“You got ID?”

Sev also paused, pointedly. Yes. I also have ten kinds of ‘fireball,’ motherfucker. He pulled off his helmet, staring death at the pissant. The pissant extended his hand, gesturing for their ID cards. Sev and Jecia both fished their wallets out and gave him their Amagiate Identification cards. The only magic piece of plastic on earth. The guard made a point of scanning both cards thoroughly.

“A bunch of Keepers already came through the south entrance,” the guard said, voice slow and exasperated. “Your IDs say you’re from the Arroyo chapter.”

“We have an interest in the same crime they are investigating,” Jecia said in a tone that broached no bullshit. He stared at her as if she was speaking a foreign language. “Are you gonna let us in or not?”

The security guard opened his mouth, but ultimately trudged back to his booth and started punching something in on his incanter. A long moment later, he re-emerged with the IDs and two visitors’ pass stickers.

“Keep these on while you’re here,” he said.

Really? Sev snatched the stickers and demanded:

“Where’s sound stage seven?”

“You’ll need to park your bike in the lot first, and then make your way down that road there, turn right, and then walk south.” He pushed the button to raise the gate as he finished talking.

Sev took off down the road, ignoring the guard’s instructions to park in the lot. Jecia chuckled as the guard jogged after them, hollering.

“Nobody creates problems like little men with a little power,” Sev grunted.

Two amagiate cruisers were parked outside of one of the sound stages. The BKF had set up a cordon barrier around the stage’s entrance, with two officers standing guard, and another addressing a small crowd that had gathered for the spectacle. Sev parked next to one of the cruisers, the two of them disembarked, and showed their licenses to the officer’s standing guard.

“You also from Arroyo?” the officer asked.

“Came as quick as we could,” Sev said. “I’m Senior Detective Harker and this is Detective Singh.”

“Yeah, my CO told me to keep you guys here until we finish our initial assessment…”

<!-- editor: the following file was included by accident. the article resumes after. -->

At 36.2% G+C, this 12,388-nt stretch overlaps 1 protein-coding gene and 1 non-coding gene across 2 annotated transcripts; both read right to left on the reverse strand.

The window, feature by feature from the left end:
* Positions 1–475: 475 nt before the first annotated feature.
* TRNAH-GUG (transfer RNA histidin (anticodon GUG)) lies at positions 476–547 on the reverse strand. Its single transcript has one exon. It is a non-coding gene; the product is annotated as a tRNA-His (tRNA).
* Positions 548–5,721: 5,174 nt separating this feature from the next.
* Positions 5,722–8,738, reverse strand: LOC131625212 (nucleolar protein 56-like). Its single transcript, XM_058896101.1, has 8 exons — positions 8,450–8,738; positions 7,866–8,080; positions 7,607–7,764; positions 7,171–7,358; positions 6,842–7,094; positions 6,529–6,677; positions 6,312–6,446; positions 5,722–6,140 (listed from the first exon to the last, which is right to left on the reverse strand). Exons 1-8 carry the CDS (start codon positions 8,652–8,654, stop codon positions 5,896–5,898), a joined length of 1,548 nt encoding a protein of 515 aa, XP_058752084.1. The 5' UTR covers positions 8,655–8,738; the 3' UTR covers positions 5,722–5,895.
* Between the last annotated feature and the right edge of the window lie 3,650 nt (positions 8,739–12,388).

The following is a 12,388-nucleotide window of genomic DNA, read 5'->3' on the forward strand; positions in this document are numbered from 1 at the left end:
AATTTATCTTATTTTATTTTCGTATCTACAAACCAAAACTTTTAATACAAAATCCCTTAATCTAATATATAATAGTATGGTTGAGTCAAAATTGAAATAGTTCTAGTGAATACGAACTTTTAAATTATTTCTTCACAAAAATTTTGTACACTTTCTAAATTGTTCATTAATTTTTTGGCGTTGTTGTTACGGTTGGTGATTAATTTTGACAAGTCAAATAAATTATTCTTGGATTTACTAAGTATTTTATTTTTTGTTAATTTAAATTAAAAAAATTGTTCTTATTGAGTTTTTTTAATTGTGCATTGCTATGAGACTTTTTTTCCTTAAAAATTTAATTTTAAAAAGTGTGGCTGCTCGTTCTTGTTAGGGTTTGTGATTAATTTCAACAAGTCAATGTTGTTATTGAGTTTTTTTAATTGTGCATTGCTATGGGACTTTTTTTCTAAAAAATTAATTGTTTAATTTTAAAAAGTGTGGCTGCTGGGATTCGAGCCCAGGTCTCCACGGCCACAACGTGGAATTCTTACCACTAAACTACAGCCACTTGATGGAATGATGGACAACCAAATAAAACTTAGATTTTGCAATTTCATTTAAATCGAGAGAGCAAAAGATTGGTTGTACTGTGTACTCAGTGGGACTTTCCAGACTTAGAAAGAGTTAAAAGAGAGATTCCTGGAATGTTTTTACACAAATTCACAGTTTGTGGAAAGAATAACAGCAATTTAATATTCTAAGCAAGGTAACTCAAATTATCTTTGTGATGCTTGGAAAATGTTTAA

Sev pressed his lips into a tight smile and ignored the rest of the officer’s explanation. The more people who pass that card around, the muddier the waters will get before Jecia can work her magic. I have to find a way to get us in there. Immediately.

“We have some information he’ll want to hear,” Sev said, edging past the officer. “It’s urgent.”

“I appreciate that sir, but it should just be a couple moments before—Hey, you can’t just—”

The hell I can’t. You’re gonna have to lay hands on me son, else I’m gonna keep walking. Jecia also stepped across the cordon barrier. Unable to stop both of them, the officer fell into step behind them, protesting the whole way. Fortunately, Juel was waiting inside the sound stage.

“Sev. Dressing room down the hall,” Juel called, then moved to waylay the patrol officer who was still trying to get them back outside the cordon.

Stepping into the hallway, Sev saw Detective Kaytham Lecarde—posted outside the door labeled Ezmine Carter. God damn it. The feeling appeared mutual. Lecarde forced a smile and stepped forward.

“Detective Harker. You made good time, but I thought I told our officers to ask you to wait while we finished our initial assessment.”

“Oh, he tried,” Sev said amiably. “But I figured we might be able to provide a crucial insight. Detective Singh here is a very gifted psychometrist.”

Like the security guard at the gate, Lecarde was clearly high on the authority he had been entrusted with. And very, very hungry to make this case his own. But I can’t help but notice that he’s on door duty.

“Look, I appreciate the offer—and the enthusiasm—but Burbank has—”

An exasperated, grizzled voice came from the dressing room:

“Just let ‘em in, Kay.”

Sev smiled pleasantly and edged past Lecarde into the dressing room. Jecia followed suit. There were two senior detectives in the room. One was old, mustached, and bearded, the other mustached, and slightly younger. An attractive young woman whom Sev vaguely recognized as the female lead of Monstrum and Malefaction: Los Angeles stood in the corner with her arms folded.

“I’m Detective Sevardin Harker, lead of Arroyo’s fridge.”

“Detective Zuiker,” the older of the two detectives said. “How can we help each other?”

“Sorry to butt in, but judging from what Detective Flores told me over the phone, I’m pretty sure our cases are linked. Detective Singh here has a talent for psychometry, and we would really appreciate it if she could take a look at the card Ms. Carter received. At the very least, she should be able to tell if it’s a legitimate threat. If it’s not, you may be able to settle this by lunch.”

“Wouldn’t that be nice,” the bearded detective said witheringly.

He was clearly annoyed, but Sev got the sense that it was the case itself that troubled him rather than Arroyo’s presence at their scene. He could feel Lecarde’s wyrd quietly seething somewhere behind him. Sit and stew, kid.

Zuiker vaguely gestured at a standard-sized envelope resting on the dressing room counter.
Jecia stepped forward and retrieved the envelope.